In 1959, one of the first acts introduced by the Revolutionary Government of Cuba was the establishment of the Cuban Film Institute (ICAIC) which promoted the development of the arts and cinema on the island. State sponsorship opened the door to filmmakers and provided entertainment for the population. However, such good intentions on the part of the Revolution meant sacrifices for the artists.After the invasion of the Bay of Pigs, Castro's Revolution became socialist and the Communist ideology began to rule the nation. Disagreements between groups of artists and intellectuals with the Government generated an ideological opposition that ended in 1962 with the First Educational and Cultural Congress. At this convention, Fidel Castro defined his political policy towards artists and intellectuals: "With the Revolution, everything...against the Revolution, nothing". This dogmatic dictatorial statement forcibly removed from the game all those who had differing opinions about the cultural program as well as those who were non-committal. Many liberal artists where condemned to silence, while others were forced to seek asylum. The most unfortunate ended up in prison.
A militant cinema was made to promote the Revolution and the advantages of the Socialist system. Cuban films were shown in the most remote places of the island and the people received them with great pleasure. Other Latin American filmmakers, inspired by the Cuban cinema, spread a trend of political documentaries. Cuban cinema turned into an ideological weapon for leftist liberation movements around the world while becoming a frequent winner of international awards.
An extremist government position appeared in the mid-1960's and focused upon those artists and intellectuals who were not considered favorable to the system. Many of them were persecuted as "anti-social elitists" and were forced into labor camps known as UMAP (Military Unit Production Aid).
After this persecution, filmmakers residing in Cuba became more cautious, fulfilling the government's artistic and cultural requirements. Nevertheless, many of their works were gradually affected by censorship. Many scripts were re-written and films re-edited or simply banned or confiscated. As a result of these curbs, three generations of filmmakers abandoned the country seeking freedom of speech abroad. Yet they left a broken image behind, an interrupted flow of creativity which some were able to rescue but others were not.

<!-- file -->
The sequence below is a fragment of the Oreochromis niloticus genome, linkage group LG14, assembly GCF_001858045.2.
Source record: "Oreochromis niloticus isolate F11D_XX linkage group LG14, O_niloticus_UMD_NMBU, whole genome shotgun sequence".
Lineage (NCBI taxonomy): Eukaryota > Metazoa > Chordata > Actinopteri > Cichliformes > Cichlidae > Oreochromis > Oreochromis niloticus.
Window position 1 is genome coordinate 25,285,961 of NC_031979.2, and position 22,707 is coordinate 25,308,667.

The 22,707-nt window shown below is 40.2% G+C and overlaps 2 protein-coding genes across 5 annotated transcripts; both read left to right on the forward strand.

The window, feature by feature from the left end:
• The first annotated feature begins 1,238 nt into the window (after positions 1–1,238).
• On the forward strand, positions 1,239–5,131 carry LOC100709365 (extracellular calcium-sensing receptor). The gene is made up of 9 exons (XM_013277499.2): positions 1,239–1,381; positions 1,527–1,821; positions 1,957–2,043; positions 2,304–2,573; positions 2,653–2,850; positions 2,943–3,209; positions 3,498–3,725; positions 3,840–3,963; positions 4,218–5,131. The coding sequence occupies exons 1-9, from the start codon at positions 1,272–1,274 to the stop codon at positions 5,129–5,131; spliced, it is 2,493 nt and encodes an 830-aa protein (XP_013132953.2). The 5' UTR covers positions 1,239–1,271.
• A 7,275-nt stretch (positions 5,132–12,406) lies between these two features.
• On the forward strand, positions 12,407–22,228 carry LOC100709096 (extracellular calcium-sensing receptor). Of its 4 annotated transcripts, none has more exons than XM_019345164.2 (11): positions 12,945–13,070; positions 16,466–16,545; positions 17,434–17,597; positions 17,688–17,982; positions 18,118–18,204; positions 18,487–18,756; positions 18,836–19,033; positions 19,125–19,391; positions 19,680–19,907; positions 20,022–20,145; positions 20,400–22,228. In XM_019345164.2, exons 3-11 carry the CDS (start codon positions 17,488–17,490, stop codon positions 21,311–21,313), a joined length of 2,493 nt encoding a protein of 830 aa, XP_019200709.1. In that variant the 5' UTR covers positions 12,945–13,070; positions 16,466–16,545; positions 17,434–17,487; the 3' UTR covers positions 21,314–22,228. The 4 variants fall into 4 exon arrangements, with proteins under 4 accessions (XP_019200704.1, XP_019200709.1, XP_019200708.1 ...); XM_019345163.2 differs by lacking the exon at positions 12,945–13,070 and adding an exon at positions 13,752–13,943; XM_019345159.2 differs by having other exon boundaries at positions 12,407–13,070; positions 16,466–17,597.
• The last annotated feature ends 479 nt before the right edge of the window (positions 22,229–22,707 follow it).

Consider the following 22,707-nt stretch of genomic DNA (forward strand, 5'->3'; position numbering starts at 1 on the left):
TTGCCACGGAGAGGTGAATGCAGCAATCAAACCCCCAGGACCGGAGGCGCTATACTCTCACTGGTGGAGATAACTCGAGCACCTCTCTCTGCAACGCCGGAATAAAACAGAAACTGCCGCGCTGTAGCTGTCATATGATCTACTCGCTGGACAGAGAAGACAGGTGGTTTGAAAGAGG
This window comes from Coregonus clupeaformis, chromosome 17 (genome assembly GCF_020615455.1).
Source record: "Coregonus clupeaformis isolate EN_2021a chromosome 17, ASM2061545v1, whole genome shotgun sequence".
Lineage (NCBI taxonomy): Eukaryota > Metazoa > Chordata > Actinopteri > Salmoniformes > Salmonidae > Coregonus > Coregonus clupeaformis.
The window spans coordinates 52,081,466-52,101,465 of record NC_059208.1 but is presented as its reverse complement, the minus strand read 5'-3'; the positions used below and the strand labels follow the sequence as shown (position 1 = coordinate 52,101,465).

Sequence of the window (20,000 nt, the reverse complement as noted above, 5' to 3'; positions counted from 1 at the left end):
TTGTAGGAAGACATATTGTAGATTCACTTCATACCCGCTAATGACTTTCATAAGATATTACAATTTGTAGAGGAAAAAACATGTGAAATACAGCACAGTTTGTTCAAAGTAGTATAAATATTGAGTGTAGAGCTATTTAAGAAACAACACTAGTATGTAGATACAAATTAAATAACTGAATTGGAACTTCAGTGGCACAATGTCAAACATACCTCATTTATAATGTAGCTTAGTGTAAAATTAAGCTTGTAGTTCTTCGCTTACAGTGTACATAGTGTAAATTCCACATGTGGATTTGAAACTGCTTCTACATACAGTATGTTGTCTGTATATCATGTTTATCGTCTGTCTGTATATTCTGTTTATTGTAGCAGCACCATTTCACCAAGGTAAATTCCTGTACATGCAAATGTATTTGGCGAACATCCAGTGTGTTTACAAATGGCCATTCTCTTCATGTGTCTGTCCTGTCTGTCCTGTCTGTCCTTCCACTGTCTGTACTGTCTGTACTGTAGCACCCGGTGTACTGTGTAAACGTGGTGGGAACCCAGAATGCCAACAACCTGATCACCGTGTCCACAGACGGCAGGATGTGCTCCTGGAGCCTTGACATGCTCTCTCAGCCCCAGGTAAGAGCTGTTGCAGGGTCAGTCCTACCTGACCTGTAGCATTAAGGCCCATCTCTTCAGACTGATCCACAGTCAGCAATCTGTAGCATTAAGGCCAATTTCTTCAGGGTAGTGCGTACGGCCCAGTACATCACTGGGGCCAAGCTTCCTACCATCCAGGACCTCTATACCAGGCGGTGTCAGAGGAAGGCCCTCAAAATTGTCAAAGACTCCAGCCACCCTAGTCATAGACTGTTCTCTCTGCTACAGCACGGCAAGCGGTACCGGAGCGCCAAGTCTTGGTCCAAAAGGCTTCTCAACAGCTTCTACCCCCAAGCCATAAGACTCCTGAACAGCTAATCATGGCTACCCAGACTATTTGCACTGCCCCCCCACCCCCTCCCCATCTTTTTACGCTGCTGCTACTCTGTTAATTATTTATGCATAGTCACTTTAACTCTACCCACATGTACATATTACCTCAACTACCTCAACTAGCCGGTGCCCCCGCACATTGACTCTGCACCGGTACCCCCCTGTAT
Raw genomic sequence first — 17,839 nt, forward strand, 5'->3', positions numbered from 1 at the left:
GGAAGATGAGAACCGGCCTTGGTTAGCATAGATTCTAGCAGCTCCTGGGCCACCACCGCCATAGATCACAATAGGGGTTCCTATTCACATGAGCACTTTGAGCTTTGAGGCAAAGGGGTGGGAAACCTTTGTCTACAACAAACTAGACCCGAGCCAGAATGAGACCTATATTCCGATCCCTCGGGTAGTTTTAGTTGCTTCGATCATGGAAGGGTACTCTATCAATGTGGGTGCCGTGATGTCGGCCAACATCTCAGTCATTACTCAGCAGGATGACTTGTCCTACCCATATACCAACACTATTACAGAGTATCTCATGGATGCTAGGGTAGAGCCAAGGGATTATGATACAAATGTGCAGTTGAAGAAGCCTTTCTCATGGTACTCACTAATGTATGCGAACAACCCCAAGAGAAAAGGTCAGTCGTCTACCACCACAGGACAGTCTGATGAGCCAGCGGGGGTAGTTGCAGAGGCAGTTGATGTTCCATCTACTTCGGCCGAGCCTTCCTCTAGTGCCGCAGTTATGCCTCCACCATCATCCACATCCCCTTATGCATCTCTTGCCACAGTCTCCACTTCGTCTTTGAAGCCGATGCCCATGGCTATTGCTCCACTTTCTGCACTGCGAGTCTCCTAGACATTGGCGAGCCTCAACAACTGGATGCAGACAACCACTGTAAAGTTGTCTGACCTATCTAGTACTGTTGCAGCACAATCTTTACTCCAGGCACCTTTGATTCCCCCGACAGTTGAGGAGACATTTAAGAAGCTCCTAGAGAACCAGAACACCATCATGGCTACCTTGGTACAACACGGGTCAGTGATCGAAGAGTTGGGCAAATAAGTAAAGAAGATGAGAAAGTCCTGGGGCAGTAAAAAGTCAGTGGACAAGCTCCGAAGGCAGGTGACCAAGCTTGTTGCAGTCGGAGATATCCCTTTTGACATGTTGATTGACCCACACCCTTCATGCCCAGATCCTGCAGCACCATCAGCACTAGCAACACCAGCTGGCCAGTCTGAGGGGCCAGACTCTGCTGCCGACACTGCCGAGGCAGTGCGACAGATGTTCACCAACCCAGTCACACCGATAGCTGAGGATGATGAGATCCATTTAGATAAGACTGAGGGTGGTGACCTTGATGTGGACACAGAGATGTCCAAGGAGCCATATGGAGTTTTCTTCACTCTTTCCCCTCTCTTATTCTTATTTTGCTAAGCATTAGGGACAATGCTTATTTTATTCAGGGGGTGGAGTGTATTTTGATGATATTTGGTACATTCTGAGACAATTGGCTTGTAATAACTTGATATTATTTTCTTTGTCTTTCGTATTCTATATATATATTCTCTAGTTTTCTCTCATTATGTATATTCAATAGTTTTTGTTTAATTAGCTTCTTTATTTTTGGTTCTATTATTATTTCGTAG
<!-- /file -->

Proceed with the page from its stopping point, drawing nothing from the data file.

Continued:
The Broken Image is a 46 minute documentary film that gathers the most representative exiled Cuban filmmakers, who will recount their personal experiences about having to abandon their work and start a new life away from their country, culture and natural environment. They will also express their ideas on filmmaking in a free context, as well as in a repressive society.
The Broken Image will develop as a journey that will take the viewer from past memories into the present, re-establishing the identity of those filmmakers in exile. This documentary film will exhibit an overview of that fragmented image before it is forgotten or sadly disappears.
Interviews with the participants from the cities where they now live, will let us know about their dreams and realities. Rescued clips of their films and photographs will stand as vivid examples of their lives and cinematography.
The Broken Image aspires to be a tribute to all those who wanted to create a cinema free of dogmatism and suffered of silence and intolerance.